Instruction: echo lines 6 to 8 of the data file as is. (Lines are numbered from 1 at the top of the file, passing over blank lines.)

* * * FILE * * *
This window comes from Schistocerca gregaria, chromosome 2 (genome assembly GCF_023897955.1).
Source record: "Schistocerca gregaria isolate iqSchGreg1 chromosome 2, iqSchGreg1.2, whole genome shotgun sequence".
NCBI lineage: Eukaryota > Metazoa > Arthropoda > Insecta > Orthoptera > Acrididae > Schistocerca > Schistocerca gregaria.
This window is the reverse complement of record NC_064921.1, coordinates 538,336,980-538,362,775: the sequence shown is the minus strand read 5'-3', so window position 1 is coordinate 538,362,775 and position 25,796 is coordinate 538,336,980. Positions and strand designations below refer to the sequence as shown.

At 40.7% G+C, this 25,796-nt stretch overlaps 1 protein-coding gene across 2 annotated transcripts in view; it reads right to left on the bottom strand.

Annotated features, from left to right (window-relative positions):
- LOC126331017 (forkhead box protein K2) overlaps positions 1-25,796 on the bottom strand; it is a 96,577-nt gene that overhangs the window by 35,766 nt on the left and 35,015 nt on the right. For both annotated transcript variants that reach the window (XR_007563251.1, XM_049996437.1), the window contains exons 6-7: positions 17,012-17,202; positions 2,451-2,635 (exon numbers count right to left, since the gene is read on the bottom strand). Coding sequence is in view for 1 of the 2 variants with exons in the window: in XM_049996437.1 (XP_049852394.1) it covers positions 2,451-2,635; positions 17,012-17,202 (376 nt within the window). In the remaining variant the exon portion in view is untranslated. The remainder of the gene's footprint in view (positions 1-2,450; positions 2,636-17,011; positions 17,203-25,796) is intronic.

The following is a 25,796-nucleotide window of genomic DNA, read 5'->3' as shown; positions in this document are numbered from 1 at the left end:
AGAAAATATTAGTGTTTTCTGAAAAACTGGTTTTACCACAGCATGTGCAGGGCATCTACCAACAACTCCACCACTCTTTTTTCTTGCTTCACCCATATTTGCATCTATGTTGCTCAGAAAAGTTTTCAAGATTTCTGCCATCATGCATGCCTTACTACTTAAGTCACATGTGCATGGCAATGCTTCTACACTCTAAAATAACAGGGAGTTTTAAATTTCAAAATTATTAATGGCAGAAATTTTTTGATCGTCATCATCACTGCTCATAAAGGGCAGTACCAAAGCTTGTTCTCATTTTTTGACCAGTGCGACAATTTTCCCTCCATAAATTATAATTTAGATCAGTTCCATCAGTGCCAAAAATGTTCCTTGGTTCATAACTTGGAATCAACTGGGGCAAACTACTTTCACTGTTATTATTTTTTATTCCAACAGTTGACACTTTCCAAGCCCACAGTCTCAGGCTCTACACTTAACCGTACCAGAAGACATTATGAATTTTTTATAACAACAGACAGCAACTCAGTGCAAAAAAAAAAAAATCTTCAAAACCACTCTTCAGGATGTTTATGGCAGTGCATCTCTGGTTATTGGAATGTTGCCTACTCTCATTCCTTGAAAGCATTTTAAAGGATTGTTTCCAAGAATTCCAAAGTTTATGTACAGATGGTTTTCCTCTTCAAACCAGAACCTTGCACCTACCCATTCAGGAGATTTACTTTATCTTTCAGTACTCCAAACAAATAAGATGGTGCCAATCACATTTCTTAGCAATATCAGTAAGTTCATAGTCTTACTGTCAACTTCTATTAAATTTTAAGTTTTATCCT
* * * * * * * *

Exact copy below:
Annotated features, from left to right (window-relative positions):
- LOC126331017 (forkhead box protein K2) overlaps positions 1-25,796 on the bottom strand; it is a 96,577-nt gene that overhangs the window by 35,766 nt on the left and 35,015 nt on the right. For both annotated transcript variants that reach the window (XR_007563251.1, XM_049996437.1), the window contains exons 6-7: positions 17,012-17,202; positions 2,451-2,635 (exon numbers count right to left, since the gene is read on the bottom strand). Coding sequence is in view for 1 of the 2 variants with exons in the window: in XM_049996437.1 (XP_049852394.1) it covers positions 2,451-2,635; positions 17,012-17,202 (376 nt within the window). In the remaining variant the exon portion in view is untranslated. The remainder of the gene's footprint in view (positions 1-2,450; positions 2,636-17,011; positions 17,203-25,796) is intronic.

The following is a 25,796-nucleotide window of genomic DNA, read 5'->3' as shown; positions in this document are numbered from 1 at the left end: